Giraffe and her daughter


On safari in the Serengeti, Tanzania This young giraffe will hang by her mother along with other females in a group. This is the identical pair that I photographed earlier. After this wild baby giraffe was finished ambling around the Serengeti she settled down under her mother for a moment. Already getting the zoomed out scenic shot under my belt ( ) I had to photograph some detail shots now.

Photographic Details: My main focus was the baby giraffe, and given how good our minds are at putting things together I knew I didn’t have to have the whole mother and baby giraffe in the same shot. The point of the photo is to show the scale between the mother and the baby, in addition her position under her mother perfectly expresses how important of a shelter this mother is to her baby. The rest is up to the viewer, we’re good enough at guessing that the rest of the mother is beyond the frame to know she’s just not a headless four legged monster, keeping the focus squarely on the baby. I decided to crop this image square, it’s a nice shape and the extra background to the right I thought was unnecessary. With this image I used the exact same storytelling device I used with a baby elephant, clearly it’s a story that is seen in many animals all over africa

1/160s f/7.1 ISO100 400mm

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Timing on Mother Zebra’s milk


Masai Mara, Kenya The zebra mother will generally have 1 foal a year, and can have one at any time. Even though the foal may begin eating grass after a few days it generally takes a year to wean them off of mothers milk. Given the similar size of these two and the rarity of twins my local guide said it’s likely this foal is from another mother.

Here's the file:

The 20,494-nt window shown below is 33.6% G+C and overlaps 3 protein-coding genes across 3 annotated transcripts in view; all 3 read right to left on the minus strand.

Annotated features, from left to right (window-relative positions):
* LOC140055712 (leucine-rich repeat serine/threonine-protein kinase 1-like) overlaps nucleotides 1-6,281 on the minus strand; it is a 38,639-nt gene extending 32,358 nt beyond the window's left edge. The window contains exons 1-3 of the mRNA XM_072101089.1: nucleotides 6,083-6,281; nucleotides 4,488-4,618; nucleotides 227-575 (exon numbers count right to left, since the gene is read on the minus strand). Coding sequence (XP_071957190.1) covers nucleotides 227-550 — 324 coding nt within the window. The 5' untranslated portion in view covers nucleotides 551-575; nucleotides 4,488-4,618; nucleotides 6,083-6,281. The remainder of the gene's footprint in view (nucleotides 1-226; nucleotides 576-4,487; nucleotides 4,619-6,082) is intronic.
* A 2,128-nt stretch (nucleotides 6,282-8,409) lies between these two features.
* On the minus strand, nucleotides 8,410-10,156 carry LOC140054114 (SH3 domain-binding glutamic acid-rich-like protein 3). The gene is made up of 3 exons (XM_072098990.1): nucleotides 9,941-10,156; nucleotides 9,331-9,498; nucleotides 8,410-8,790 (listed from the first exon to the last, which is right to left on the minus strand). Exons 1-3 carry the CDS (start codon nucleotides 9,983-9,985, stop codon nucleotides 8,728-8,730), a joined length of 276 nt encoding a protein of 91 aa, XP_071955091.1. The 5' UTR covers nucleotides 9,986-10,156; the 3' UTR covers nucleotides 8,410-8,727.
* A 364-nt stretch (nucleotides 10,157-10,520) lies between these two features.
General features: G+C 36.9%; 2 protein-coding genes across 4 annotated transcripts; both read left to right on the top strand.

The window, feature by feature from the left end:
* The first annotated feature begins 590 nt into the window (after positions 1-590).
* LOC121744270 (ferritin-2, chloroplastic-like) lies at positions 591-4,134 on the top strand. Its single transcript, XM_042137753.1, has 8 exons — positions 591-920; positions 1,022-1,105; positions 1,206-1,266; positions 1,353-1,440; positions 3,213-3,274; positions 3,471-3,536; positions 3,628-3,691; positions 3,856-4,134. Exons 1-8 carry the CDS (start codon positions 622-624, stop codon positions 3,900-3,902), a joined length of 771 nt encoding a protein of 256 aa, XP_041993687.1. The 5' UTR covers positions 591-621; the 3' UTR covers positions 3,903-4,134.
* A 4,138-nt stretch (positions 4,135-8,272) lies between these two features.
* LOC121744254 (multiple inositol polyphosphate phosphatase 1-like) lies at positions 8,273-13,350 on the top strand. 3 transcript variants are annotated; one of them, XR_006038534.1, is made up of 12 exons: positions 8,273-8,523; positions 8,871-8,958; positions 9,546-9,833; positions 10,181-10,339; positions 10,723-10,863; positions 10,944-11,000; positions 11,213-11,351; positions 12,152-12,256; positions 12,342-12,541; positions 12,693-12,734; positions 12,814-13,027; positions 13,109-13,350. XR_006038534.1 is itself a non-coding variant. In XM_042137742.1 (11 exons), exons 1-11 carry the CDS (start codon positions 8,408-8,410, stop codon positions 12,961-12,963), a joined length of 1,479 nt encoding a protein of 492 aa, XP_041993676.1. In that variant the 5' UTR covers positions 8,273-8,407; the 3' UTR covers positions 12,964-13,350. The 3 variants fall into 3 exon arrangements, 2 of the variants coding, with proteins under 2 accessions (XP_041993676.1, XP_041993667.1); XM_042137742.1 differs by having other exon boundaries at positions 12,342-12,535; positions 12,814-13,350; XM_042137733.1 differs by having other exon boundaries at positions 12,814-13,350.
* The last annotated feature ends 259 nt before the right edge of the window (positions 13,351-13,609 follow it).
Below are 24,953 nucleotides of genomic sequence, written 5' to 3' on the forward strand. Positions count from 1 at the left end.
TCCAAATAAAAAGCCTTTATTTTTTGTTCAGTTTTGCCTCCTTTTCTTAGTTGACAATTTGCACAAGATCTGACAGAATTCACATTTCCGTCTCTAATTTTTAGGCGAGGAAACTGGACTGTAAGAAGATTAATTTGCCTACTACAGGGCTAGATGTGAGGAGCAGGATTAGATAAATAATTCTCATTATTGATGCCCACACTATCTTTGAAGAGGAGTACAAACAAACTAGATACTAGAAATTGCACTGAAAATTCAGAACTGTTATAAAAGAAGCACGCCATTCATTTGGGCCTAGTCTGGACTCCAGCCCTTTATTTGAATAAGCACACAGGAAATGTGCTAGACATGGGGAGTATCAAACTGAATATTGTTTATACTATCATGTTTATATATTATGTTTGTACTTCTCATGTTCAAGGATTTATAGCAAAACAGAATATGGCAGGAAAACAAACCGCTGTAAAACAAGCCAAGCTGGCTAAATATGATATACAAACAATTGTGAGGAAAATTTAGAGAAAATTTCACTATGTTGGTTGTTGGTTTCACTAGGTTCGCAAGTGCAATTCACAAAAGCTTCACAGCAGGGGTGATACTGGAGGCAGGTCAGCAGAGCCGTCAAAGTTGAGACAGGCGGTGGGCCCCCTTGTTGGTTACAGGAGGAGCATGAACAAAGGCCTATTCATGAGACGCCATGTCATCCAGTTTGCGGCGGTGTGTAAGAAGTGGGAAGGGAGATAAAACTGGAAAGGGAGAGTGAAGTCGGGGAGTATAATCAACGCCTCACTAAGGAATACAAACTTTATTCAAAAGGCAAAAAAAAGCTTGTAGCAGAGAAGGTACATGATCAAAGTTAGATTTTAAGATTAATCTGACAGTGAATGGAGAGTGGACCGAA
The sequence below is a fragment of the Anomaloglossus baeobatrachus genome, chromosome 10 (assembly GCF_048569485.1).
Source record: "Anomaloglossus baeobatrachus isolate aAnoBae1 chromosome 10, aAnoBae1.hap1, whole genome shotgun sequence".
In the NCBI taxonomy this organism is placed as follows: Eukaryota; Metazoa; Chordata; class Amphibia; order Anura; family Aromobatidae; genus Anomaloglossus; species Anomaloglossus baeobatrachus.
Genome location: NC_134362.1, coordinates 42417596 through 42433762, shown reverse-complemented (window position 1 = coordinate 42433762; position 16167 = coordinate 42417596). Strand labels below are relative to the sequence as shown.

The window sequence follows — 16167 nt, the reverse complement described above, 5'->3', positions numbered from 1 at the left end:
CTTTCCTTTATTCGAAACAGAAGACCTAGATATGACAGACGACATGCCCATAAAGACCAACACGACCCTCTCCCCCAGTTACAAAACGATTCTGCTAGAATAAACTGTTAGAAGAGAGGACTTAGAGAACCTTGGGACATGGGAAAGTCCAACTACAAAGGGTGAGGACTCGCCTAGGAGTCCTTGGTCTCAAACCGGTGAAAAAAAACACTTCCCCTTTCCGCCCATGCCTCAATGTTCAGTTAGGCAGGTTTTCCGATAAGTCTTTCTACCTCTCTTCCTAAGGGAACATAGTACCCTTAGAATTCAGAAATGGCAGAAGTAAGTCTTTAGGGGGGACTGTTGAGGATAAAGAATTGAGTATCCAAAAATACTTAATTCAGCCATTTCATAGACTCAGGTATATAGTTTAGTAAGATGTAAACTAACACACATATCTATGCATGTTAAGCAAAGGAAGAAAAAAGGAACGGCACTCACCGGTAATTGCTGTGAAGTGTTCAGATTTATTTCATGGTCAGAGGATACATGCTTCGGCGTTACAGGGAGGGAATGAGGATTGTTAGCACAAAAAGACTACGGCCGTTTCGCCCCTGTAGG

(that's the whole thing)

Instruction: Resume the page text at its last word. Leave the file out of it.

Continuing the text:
Photographic details: I took many photos of this because I wanted to capture a few things and needed the right timing for everything to line up. The constant swish of the mothers tail often had it flying out of the frame; instead of the tail being flat and facing down I waited for it to swish up to the left to capture that interesting curl. At the same time photographers always want the eyes, here I have not only the mothers eye, but that of both the foals as well. Many photos were taken, but this is the only one that made the cut. I often pay attention to the rule of thirds, but this time with the way the mother and the foal fit in a ying and yang kind of way I have a fair bit of symmetry. Artistically speaking, when you have symmetry like this you have licence to start centering your subjects and you get to throw the rule of thirds away.

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Related: I've got 8 people signed on for my Kenya & Tanzania Photo Safari in January, there is guaranteed window room for everyone and I've got a few spots left!

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